COVID-19 in B.C.: Dr. Bonnie Henry on concerns about large crowds gathering in Vancouver and Kelowna
As B.C. has managed to maintain relatively low numbers of new COVID-19 cases for several weeks, fear of the virus may be wearing off.
At today’s daily B.C. COVID-19 briefing (June 22), provincial health officer Dr. Bonnie Henry and Health Minister Adrian Dix were asked what they thought of people not following health guidelines around the province.
As the last daily B.C. COVID-19 update was issued on June 19, Dr. Henry provided updates for the past three days (June 20 to 22).
From June 19 to 20, there were 10 new cases; from June 20 to 21, six new cases were confirmed; and from June 21 to 22, 16 people tested positive—a total of 32 new cases over three days.
There are a total of 182 active cases—14 of those people have been hospitalized, and six of those patients are in intensive-care units. There aren’t any new community outbreaks.
Since the beginning of the pandemic, there have been 2,822 cases in the province, with 954 cases in Vancouver Coastal Health, 1,474 in Fraser Health, 131 in Island Health, 198 in Interior Health, and 65 in Northern Health.
Once again, there haven’t been any new health-care outbreaks, leaving seven active outbreaks (six are at long-term care facilities and one in an acute-care unit) with a total of 369 residents and 226 staff affected.
Unfortunately, there is one new death, raising the cumulative total of fatalities to 169.
A total of 2,471 people have now recovered.
Too many faces, crowded spaces
With the length of time the pandemic has been taking place and the reduced number of new cases, concerns have arisen that some people are no longer practising health precautions.
Dr. Henry acknowledged that she had heard reports about large crowds gathering in the province, such as at a graduation event for Mount Boucherie Secondary School in Kelowna and in Vancouver’s Entertainment District downtown.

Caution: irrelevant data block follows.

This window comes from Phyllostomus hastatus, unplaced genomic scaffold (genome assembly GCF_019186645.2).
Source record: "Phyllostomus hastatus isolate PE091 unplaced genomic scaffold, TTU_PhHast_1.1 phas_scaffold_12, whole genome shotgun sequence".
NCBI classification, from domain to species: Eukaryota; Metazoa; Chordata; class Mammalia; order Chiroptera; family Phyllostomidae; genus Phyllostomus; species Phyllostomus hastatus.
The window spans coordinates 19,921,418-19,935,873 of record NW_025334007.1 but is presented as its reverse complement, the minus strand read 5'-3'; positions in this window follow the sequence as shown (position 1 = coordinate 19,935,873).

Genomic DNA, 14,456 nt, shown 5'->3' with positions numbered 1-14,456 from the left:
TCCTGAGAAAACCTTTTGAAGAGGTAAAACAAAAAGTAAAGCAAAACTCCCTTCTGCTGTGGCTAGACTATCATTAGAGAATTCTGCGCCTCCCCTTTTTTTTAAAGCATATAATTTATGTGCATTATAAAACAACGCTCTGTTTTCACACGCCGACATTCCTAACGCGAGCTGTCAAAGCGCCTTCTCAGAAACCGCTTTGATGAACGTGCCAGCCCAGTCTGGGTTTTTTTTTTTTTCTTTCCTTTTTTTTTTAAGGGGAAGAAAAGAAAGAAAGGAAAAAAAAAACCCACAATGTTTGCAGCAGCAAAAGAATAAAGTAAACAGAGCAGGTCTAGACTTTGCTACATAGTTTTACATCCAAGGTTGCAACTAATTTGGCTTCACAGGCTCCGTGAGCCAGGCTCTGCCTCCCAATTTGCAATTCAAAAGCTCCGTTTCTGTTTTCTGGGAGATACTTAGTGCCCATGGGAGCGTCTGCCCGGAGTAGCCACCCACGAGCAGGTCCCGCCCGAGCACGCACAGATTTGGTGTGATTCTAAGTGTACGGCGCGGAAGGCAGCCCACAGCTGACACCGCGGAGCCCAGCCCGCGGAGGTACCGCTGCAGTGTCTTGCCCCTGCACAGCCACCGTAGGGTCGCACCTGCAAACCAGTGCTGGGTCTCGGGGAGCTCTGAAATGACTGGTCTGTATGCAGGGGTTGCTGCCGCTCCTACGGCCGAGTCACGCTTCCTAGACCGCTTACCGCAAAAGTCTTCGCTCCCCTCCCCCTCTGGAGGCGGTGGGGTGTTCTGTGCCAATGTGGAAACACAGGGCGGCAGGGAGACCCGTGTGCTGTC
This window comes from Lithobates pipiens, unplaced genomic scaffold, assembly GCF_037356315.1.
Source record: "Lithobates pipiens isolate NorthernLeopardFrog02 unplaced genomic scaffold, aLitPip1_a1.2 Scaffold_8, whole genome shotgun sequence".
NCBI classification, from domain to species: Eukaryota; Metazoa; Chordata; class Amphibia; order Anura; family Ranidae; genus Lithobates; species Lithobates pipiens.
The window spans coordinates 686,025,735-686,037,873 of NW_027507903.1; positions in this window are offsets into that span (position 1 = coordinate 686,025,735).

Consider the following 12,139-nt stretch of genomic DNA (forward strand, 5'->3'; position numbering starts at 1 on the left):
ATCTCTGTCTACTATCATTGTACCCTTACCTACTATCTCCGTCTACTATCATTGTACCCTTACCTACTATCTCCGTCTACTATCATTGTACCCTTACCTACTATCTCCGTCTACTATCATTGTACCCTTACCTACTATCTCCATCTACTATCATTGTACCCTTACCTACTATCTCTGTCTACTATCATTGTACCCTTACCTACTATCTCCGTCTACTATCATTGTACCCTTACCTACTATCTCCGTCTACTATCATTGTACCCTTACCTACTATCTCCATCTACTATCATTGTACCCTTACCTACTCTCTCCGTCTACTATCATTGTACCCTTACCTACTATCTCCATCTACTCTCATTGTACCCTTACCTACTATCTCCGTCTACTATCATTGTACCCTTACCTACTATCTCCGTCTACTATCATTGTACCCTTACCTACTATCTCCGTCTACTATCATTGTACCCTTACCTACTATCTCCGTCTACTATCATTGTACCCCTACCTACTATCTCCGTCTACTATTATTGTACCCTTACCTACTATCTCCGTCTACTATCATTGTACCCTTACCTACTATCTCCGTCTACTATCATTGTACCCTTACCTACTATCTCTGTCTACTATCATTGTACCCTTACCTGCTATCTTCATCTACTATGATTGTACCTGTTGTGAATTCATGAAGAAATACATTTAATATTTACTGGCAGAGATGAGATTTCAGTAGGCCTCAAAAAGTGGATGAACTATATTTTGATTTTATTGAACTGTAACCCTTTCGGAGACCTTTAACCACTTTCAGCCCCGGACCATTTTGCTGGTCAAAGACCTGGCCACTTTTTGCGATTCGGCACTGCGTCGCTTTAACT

While she said her health orders are a rule and some bylaw officers or RCMP have been involved in asking people to disperse, she reiterated that B.C.’s approach emphasized education rather than enforcement.
“Our approach to this has always been helping explain what we need people to do and why, and relying on people to do the right thing,” she said. “So I would continue to encourage people to have these celebrations, and we’ve seen many really great ways or innovative ways that we can celebrate young people when they’re going through these transitions, and that’s what we need to focus on: how do we do it in a way that celebrates these important milestones but does it safely so that we’re not putting at risk?”
She said that we are learning as we go and that everyone is trying to do the right thing, but she also recognizes the importance of allowing people to socialize.
“It is concerning to me when I see things that I heard about on the weekend in the Entertainment District, when fights broke out, when things like that happened, and some of it is pent-up concern, I think, and anxiety, and it’s also one of the reasons why we need to continue to move forward and to open things up and give people avenues to congregate,” she said. “We’re social beings. We need to do that. But we need to do it in a way that best protects us and we need to recognize that is the possibility of leading to more cases and how can we best protect those who are most vulnerable to the severe effects of those new cases.”
She said that anyone engaging in risky behaviour needs to remain away from others to prevent the spread of the virus.
“You need to take that responsibility and monitor yourself, and get tested if you get any signs of illness,” she said.
As she has previously explained a few times, the limit of 50 people at an event was established not only to protect people from getting the virus but also to provide a number that contact tracers could work with in quickly locating anyone exposed and stopping the risk of infection before it spreads widely.
Meanwhile, Dix pointed out that anyone who is engaging in such behaviour is most likely to transmit COVID-19 to the people they are closest to.
“The people you are most likely to hurt are the people you love,” he said.
He said that because most people throughout B.C. are following Dr. Henry’s orders, “when there are cases where people sometimes don’t follow them, they really stand out.”
However, he said we only need to look south of the border to neighbouring Washington state to see what could happen here. (Washington state reported 190 cases and six new deaths today, and has had a cumulative total of almost 28,900 cases and almost 1,300 deaths.)
“We really, really, really need to dig in now because we need to open things up and open up opportunities in the province that brings us all closer together,” he said.
After reports surfaced that U.S. travellers entered Canada under the pretense that they were heading to Alaska but were later found to be vacationing in Banff, Alberta RCMP issued seven tickets to Americans under the Alberta Health Act at $1,200 each.